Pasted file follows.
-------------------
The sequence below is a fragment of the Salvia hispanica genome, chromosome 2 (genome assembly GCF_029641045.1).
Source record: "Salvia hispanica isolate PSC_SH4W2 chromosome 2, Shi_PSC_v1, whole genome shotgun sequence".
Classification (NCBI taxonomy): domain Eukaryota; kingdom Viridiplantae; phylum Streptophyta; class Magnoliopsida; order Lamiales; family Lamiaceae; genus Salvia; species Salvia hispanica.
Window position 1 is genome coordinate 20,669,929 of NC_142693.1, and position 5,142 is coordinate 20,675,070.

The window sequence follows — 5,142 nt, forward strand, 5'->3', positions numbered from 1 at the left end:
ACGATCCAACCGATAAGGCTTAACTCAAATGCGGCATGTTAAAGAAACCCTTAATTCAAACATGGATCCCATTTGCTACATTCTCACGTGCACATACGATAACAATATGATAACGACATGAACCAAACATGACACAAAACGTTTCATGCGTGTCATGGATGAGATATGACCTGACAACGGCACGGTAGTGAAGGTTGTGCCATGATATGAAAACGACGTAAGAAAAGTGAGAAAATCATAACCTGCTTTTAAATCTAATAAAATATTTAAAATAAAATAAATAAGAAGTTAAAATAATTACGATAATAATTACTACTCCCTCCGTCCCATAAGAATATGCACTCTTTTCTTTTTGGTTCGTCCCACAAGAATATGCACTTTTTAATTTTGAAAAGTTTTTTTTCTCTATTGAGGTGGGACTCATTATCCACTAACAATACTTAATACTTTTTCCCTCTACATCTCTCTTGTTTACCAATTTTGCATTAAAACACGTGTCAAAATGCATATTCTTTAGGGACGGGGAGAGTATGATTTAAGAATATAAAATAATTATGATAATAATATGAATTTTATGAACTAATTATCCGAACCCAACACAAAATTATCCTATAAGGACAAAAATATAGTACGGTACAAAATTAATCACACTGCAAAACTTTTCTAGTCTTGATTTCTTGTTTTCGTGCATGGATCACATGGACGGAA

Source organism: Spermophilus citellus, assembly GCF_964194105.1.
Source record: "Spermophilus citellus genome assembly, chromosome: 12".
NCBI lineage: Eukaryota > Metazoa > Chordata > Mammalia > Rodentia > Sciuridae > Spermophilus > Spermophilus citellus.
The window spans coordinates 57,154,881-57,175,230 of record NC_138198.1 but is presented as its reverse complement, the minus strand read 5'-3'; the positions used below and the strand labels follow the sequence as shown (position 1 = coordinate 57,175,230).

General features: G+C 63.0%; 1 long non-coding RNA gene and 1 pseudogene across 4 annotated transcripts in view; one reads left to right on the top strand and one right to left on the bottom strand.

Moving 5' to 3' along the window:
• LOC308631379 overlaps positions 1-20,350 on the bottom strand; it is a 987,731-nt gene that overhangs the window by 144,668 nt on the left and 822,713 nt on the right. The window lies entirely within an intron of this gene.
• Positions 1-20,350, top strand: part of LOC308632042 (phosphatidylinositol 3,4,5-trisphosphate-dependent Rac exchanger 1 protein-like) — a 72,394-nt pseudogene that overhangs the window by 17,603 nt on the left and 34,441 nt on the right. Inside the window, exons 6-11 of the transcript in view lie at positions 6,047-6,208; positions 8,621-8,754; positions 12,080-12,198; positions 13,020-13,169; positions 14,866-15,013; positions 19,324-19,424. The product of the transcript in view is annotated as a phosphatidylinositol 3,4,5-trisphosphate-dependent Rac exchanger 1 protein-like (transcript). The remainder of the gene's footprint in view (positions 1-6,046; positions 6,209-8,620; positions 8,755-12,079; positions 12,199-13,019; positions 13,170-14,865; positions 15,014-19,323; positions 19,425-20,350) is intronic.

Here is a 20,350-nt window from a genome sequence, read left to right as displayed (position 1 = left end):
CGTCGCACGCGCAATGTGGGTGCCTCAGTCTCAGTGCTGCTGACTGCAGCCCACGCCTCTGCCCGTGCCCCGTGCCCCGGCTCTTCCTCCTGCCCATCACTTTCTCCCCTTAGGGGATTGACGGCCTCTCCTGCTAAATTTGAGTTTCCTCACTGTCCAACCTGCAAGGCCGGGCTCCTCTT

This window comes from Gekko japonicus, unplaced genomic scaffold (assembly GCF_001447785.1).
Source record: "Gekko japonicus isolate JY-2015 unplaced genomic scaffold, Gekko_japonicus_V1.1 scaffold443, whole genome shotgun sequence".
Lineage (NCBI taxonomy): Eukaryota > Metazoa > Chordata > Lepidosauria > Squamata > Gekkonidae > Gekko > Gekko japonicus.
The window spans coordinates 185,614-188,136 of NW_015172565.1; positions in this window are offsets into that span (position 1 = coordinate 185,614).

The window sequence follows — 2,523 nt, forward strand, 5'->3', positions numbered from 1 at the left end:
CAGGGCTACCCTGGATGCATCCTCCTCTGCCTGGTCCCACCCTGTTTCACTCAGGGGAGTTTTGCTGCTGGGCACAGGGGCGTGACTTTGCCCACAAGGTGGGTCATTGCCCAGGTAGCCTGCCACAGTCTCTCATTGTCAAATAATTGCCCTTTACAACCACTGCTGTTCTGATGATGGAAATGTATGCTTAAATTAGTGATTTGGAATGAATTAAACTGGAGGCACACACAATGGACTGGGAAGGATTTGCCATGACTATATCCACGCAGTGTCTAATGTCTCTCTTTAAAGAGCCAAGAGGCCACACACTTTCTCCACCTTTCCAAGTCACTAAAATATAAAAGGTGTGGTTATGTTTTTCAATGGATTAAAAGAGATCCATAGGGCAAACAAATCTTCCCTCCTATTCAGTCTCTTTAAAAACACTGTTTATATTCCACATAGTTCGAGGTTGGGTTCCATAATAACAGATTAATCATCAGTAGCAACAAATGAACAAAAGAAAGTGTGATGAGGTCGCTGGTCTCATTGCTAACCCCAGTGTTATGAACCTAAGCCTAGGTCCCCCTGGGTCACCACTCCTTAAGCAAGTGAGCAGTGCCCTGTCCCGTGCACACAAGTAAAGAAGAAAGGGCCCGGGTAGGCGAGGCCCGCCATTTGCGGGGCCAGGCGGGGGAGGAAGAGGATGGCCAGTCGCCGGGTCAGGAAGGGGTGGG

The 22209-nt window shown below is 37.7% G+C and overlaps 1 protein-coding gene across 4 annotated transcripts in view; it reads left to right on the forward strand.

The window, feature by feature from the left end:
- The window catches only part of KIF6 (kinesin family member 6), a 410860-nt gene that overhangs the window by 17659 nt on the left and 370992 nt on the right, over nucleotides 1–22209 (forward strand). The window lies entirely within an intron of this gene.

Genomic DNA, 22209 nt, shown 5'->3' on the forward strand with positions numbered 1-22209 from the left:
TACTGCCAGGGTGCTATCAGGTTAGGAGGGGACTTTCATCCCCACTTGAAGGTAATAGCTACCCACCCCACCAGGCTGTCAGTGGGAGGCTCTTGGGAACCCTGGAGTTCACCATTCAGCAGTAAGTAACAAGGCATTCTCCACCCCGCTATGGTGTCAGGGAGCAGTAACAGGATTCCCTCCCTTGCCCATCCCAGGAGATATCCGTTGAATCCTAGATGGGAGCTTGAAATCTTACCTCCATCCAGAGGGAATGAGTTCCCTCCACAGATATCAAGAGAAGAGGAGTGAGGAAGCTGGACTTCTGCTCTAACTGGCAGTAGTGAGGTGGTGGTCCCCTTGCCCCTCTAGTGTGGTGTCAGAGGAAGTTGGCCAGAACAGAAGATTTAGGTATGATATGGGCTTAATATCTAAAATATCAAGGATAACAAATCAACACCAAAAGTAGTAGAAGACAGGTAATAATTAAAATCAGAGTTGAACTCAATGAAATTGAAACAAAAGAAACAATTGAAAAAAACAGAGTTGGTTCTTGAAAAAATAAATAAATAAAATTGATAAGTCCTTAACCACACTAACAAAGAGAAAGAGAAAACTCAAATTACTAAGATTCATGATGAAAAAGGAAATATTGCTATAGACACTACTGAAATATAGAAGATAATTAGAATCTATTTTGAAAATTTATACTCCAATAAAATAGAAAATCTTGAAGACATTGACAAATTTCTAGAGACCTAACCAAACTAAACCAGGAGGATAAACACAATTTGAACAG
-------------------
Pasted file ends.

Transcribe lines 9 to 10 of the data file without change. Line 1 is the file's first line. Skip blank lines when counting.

NCBI lineage: Eukaryota > Metazoa > Chordata > Mammalia > Rodentia > Sciuridae > Spermophilus > Spermophilus citellus.
The window spans coordinates 57,154,881-57,175,230 of record NC_138198.1 but is presented as its reverse complement, the minus strand read 5'-3'; the positions used below and the strand labels follow the sequence as shown (position 1 = coordinate 57,175,230).